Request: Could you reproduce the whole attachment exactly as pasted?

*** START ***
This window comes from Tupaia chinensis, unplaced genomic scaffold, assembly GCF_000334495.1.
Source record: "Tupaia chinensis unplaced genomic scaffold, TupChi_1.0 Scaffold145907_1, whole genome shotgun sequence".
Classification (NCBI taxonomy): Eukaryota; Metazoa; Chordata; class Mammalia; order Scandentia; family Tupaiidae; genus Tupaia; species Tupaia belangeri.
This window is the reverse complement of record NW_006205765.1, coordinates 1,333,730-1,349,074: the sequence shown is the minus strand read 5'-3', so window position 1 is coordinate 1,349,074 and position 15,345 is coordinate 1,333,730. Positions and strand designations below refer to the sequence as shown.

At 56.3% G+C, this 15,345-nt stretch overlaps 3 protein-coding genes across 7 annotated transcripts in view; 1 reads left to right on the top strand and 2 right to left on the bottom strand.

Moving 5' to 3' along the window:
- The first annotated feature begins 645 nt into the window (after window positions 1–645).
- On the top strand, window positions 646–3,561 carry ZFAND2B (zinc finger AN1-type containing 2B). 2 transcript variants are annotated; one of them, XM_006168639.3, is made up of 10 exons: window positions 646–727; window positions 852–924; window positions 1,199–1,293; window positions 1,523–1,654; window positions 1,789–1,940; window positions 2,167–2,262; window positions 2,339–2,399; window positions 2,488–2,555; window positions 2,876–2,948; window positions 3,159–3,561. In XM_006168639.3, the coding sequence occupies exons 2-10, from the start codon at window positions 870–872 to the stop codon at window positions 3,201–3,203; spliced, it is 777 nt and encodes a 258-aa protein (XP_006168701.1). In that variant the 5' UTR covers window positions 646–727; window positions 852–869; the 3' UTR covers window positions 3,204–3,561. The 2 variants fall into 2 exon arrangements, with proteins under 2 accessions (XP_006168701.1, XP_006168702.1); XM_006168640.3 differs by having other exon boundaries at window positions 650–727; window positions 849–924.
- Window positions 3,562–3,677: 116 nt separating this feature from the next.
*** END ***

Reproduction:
This window comes from Tupaia chinensis, unplaced genomic scaffold, assembly GCF_000334495.1.
Source record: "Tupaia chinensis unplaced genomic scaffold, TupChi_1.0 Scaffold145907_1, whole genome shotgun sequence".
Classification (NCBI taxonomy): Eukaryota; Metazoa; Chordata; class Mammalia; order Scandentia; family Tupaiidae; genus Tupaia; species Tupaia belangeri.
This window is the reverse complement of record NW_006205765.1, coordinates 1,333,730-1,349,074: the sequence shown is the minus strand read 5'-3', so window position 1 is coordinate 1,349,074 and position 15,345 is coordinate 1,333,730. Positions and strand designations below refer to the sequence as shown.

At 56.3% G+C, this 15,345-nt stretch overlaps 3 protein-coding genes across 7 annotated transcripts in view; 1 reads left to right on the top strand and 2 right to left on the bottom strand.

Moving 5' to 3' along the window:
- The first annotated feature begins 645 nt into the window (after window positions 1–645).
- On the top strand, window positions 646–3,561 carry ZFAND2B (zinc finger AN1-type containing 2B). 2 transcript variants are annotated; one of them, XM_006168639.3, is made up of 10 exons: window positions 646–727; window positions 852–924; window positions 1,199–1,293; window positions 1,523–1,654; window positions 1,789–1,940; window positions 2,167–2,262; window positions 2,339–2,399; window positions 2,488–2,555; window positions 2,876–2,948; window positions 3,159–3,561. In XM_006168639.3, the coding sequence occupies exons 2-10, from the start codon at window positions 870–872 to the stop codon at window positions 3,201–3,203; spliced, it is 777 nt and encodes a 258-aa protein (XP_006168701.1). In that variant the 5' UTR covers window positions 646–727; window positions 852–869; the 3' UTR covers window positions 3,204–3,561. The 2 variants fall into 2 exon arrangements, with proteins under 2 accessions (XP_006168701.1, XP_006168702.1); XM_006168640.3 differs by having other exon boundaries at window positions 650–727; window positions 849–924.
- Window positions 3,562–3,677: 116 nt separating this feature from the next.